War on VCD pirates extended to Aug 31

  • Nation
  • Wednesday, 11 Jun 2003


KUALA LUMPUR: The deadline of the second phase of the nationwide crackdown to wipe out pirated and pornographic CD, VCD and DVD traders has been extended to Aug 31, Domestic Trade and Consumer Affairs Minister Tan Sri Muhyiddin Yassin said yesterday. 

He said the decision was made because there was still a large number of premises involved in the illegal trade after the first phase of the crackdown ended on Sunday. 

Muhyiddin, who chaired a third enforcement meeting with relevant agencies at his ministry, said the Government still needed to monitor over 1,800 licensed premises and 150 open premises to ensure that operators were not involved in the piracy scam. 

“It will be a prolonged war until we are satisfied that there are no more such traders. They are now hibernating until we stop,” he said. 

He said the police and the ministry’s enforcement officers had seized only 5.5mil pirated and pornographic CDs and VCDs worth RM25.5mil during numerous raids since January. 

“This is only a small percentage of the pirated copies that the local factories can produce,” he said adding that the 41 licensed manufacturers had the capacity to produce 500 million optical discs as opposed to the demand of 70mil.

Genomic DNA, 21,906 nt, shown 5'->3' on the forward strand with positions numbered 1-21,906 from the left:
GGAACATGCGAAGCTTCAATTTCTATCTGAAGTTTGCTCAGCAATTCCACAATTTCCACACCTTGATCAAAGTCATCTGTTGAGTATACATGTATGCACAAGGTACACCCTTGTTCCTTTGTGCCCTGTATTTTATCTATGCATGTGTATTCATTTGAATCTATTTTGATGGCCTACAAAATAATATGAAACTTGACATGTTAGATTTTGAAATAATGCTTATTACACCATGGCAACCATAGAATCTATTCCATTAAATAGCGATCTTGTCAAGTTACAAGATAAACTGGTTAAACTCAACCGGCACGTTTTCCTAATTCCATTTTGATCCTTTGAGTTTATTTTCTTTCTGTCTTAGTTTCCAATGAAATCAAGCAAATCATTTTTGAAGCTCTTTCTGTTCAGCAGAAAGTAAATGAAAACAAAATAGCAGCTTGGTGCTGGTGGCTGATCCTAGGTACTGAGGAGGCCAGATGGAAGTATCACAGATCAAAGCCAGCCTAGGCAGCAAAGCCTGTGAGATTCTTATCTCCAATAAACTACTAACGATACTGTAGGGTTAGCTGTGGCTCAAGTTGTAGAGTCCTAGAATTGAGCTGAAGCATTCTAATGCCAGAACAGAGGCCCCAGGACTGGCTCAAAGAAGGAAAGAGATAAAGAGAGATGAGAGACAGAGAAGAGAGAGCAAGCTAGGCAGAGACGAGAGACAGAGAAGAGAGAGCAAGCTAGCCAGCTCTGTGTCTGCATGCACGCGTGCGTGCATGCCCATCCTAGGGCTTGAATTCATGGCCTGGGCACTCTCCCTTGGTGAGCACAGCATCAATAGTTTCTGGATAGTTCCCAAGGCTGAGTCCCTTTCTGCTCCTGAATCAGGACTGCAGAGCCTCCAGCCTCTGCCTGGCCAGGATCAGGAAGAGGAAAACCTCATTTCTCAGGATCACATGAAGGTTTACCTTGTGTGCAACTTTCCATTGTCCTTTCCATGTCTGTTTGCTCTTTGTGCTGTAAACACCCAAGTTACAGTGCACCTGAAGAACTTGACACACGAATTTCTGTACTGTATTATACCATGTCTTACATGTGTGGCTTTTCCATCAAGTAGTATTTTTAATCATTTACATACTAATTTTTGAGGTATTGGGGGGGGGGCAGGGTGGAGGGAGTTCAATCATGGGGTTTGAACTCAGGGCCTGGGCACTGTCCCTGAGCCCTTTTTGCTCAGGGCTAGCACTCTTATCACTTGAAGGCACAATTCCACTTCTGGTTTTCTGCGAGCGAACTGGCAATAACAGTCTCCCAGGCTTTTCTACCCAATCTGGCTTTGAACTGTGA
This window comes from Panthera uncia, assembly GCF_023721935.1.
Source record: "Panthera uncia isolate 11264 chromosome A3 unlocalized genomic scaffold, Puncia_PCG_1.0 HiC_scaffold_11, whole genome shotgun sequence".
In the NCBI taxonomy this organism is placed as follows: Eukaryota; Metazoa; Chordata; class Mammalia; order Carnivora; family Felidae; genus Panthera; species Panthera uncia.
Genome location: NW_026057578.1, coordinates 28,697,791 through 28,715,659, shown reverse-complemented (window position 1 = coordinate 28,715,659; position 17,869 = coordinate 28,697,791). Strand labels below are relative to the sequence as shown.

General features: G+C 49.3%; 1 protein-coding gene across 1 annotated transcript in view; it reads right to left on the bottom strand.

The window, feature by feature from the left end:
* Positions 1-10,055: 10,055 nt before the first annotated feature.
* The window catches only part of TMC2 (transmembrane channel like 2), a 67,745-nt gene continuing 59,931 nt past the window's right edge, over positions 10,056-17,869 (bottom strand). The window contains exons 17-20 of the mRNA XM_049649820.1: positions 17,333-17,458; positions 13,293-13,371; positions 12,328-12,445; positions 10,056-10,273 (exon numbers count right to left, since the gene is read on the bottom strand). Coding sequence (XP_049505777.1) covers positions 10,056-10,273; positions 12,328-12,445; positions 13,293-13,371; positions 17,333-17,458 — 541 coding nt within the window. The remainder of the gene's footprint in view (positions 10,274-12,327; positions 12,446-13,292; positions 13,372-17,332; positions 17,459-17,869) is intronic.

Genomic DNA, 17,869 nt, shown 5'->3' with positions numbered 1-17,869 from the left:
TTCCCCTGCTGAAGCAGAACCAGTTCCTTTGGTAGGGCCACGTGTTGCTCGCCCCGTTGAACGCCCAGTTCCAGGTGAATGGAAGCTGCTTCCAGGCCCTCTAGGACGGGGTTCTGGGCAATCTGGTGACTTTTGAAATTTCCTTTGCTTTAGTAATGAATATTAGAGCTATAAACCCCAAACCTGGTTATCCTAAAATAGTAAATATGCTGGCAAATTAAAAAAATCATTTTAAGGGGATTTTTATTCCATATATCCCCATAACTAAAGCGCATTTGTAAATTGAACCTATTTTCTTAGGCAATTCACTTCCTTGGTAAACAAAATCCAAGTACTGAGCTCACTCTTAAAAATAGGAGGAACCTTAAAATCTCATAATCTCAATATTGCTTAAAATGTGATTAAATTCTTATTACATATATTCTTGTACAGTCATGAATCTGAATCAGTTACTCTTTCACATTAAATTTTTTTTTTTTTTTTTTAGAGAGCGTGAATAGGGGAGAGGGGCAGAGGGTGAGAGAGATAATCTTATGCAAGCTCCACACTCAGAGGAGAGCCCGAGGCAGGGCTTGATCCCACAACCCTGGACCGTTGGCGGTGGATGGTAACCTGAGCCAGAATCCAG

Muhyiddin said the Government would formulate a guideline on the issuing of operating licences for the sale of CD, VCD and DVD by the local councils and National Film Development Board (Finas). 

“We have asked the local councils to review the number of licences issued in every locality and tighten its regulations.  

“In other countries such as Singapore, there are only a few CD, VCD and DVD outlets operating in an area but in Malaysia, every nook and corner has such outlets - that is why piracy is rampant,” he said. 

He said the ministry had also asked the Customs Department to make a distinction between the tariff code for shipping in optical discs and plastic injection moulding machines. The latter are specially designed machines used for moulding plastic components for, among others, computers, office or home furniture. 

“As there is now only one tariff code for the shipping in of both machines, this will be a subject of false declaration and abuse by traders,” he said adding that traders who shipped in optical disc machines could declare the import of optical disc machines as plastic injection moulding machines, which did not require import permits. 

“At the illegal factories we have raided, we found original optical disc machines that have been imported probably by means of false declaration.” 

He said the ministry had asked the Customs, Pos Malaysia Bhd and courier companies to be wary of being exploited as a channel to distribute pirated and pornographic CDs, VCDs and DVDs overseas. 

“Since January until now, 1.5mil pirated CDs, VCDs and DVDs worth RM6mil that were mailed through Pos Laju had been seized at KL International Airport (KLIA). 

“This is proof that the piracy scam has international links,” he added.  

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